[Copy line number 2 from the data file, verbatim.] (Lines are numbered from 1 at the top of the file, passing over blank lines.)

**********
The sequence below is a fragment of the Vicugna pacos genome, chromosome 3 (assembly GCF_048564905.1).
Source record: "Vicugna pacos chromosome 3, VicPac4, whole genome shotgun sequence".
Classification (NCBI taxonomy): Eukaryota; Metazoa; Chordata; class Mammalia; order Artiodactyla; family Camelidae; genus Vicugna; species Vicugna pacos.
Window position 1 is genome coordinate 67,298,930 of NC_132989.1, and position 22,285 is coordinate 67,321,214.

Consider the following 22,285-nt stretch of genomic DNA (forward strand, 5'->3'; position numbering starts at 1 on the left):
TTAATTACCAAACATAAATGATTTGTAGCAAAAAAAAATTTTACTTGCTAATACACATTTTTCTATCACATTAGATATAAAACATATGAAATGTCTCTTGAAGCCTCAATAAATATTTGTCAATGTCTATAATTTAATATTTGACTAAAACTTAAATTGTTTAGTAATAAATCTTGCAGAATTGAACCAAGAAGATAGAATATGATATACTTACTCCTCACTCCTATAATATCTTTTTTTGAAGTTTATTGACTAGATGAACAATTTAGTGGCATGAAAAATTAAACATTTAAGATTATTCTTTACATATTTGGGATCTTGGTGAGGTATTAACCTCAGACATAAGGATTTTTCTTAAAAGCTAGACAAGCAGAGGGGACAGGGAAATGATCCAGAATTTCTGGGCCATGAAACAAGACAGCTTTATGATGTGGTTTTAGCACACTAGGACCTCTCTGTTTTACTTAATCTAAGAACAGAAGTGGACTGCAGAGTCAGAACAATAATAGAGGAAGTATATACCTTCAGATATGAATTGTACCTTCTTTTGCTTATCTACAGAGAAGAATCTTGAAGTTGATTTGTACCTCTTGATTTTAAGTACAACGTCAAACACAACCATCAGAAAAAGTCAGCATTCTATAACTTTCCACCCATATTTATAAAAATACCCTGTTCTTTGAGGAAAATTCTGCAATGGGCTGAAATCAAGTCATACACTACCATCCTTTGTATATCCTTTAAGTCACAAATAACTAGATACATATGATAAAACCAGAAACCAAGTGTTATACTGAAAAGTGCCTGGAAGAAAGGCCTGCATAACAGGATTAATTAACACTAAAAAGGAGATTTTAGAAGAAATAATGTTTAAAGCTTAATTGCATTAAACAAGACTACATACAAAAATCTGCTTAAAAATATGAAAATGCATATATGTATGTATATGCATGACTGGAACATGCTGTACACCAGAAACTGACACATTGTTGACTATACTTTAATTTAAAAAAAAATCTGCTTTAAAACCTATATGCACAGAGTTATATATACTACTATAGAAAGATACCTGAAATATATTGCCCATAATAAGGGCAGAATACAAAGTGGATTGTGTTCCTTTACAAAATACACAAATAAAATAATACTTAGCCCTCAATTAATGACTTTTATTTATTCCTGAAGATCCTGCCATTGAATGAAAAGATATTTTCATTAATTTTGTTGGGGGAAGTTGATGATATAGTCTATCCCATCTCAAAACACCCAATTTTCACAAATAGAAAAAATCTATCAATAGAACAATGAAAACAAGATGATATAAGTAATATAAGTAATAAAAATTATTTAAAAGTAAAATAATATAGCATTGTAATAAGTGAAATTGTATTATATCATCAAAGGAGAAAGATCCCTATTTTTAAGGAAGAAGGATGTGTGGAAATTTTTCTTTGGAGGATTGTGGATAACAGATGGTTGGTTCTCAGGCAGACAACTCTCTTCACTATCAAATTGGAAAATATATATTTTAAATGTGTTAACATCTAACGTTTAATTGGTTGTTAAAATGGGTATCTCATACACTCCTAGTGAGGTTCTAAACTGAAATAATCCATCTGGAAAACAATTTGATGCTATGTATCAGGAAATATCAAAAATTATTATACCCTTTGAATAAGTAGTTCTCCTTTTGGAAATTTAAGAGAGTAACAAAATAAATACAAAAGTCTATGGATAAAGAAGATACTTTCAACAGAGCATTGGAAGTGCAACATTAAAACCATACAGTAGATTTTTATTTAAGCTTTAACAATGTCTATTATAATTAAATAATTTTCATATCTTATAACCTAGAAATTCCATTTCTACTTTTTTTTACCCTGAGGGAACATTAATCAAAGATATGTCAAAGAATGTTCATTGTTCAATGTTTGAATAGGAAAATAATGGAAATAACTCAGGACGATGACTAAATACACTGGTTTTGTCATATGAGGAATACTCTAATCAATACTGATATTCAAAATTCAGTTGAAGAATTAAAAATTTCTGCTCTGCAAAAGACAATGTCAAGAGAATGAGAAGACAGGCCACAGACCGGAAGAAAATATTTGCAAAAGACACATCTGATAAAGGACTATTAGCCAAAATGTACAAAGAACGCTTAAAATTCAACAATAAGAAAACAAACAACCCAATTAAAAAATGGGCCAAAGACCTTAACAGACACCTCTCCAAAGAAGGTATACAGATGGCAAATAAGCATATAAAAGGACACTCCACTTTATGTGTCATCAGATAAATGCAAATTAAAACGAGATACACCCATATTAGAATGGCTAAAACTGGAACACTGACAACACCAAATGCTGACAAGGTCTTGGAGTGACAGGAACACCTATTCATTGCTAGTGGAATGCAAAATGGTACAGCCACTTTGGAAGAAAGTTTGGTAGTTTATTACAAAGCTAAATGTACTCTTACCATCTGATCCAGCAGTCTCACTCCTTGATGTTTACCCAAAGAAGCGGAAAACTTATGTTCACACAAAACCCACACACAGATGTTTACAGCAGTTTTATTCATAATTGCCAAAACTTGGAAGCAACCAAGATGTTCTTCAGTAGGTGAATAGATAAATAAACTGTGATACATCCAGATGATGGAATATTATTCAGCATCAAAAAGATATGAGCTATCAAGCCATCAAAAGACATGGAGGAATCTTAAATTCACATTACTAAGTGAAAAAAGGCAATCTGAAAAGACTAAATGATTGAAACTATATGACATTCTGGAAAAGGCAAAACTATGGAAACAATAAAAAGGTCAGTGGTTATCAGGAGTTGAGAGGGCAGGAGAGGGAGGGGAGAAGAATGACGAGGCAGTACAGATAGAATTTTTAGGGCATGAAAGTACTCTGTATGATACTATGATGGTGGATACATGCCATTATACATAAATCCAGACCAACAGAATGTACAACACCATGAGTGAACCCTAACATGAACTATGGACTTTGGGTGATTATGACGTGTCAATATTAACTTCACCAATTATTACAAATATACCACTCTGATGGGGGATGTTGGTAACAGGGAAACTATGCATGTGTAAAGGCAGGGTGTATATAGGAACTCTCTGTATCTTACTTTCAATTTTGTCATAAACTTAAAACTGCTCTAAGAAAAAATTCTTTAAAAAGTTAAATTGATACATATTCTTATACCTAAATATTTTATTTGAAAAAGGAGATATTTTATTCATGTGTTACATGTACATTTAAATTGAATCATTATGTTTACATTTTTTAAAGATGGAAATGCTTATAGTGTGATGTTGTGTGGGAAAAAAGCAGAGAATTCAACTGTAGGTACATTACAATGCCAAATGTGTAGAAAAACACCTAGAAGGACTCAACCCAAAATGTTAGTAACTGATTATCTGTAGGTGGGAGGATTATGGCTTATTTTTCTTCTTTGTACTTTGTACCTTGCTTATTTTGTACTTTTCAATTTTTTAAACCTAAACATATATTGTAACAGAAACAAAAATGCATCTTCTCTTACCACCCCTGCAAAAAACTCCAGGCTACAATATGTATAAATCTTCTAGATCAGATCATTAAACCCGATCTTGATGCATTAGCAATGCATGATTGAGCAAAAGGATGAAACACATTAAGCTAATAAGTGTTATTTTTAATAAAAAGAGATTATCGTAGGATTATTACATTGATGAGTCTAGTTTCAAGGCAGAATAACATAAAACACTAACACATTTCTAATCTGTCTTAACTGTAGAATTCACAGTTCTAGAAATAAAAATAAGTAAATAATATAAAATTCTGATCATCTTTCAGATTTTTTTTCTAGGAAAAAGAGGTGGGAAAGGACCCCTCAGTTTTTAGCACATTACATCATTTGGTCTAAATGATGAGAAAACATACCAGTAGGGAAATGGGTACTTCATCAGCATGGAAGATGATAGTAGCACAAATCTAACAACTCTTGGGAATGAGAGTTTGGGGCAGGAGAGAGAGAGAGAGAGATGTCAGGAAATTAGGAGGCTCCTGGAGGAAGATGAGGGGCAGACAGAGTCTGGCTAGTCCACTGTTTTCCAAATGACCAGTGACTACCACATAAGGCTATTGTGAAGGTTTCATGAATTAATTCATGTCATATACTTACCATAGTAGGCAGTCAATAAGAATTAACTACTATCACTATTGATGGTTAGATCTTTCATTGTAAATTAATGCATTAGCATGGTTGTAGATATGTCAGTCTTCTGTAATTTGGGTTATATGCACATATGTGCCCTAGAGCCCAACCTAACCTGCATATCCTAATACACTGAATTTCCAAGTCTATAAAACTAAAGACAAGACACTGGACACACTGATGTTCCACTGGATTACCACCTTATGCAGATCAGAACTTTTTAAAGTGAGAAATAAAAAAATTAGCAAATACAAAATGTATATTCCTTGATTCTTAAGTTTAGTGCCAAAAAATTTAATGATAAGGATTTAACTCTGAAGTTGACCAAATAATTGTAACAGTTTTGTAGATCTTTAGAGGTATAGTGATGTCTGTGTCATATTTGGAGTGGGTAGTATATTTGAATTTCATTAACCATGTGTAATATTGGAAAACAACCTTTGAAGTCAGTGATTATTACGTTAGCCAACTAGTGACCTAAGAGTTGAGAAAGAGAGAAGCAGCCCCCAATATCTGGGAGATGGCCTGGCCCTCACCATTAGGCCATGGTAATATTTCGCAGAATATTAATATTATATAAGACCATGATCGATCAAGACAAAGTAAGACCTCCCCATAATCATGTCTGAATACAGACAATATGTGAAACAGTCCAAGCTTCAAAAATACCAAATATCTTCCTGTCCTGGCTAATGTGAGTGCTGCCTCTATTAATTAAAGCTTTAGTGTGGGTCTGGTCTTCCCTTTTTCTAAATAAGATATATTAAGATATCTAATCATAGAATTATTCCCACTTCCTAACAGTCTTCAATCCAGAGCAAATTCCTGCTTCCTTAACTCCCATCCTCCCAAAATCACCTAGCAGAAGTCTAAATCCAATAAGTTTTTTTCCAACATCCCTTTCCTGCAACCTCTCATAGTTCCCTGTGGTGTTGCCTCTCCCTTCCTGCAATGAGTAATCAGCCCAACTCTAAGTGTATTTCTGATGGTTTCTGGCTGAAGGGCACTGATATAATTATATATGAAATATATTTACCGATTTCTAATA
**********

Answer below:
Source record: "Vicugna pacos chromosome 3, VicPac4, whole genome shotgun sequence".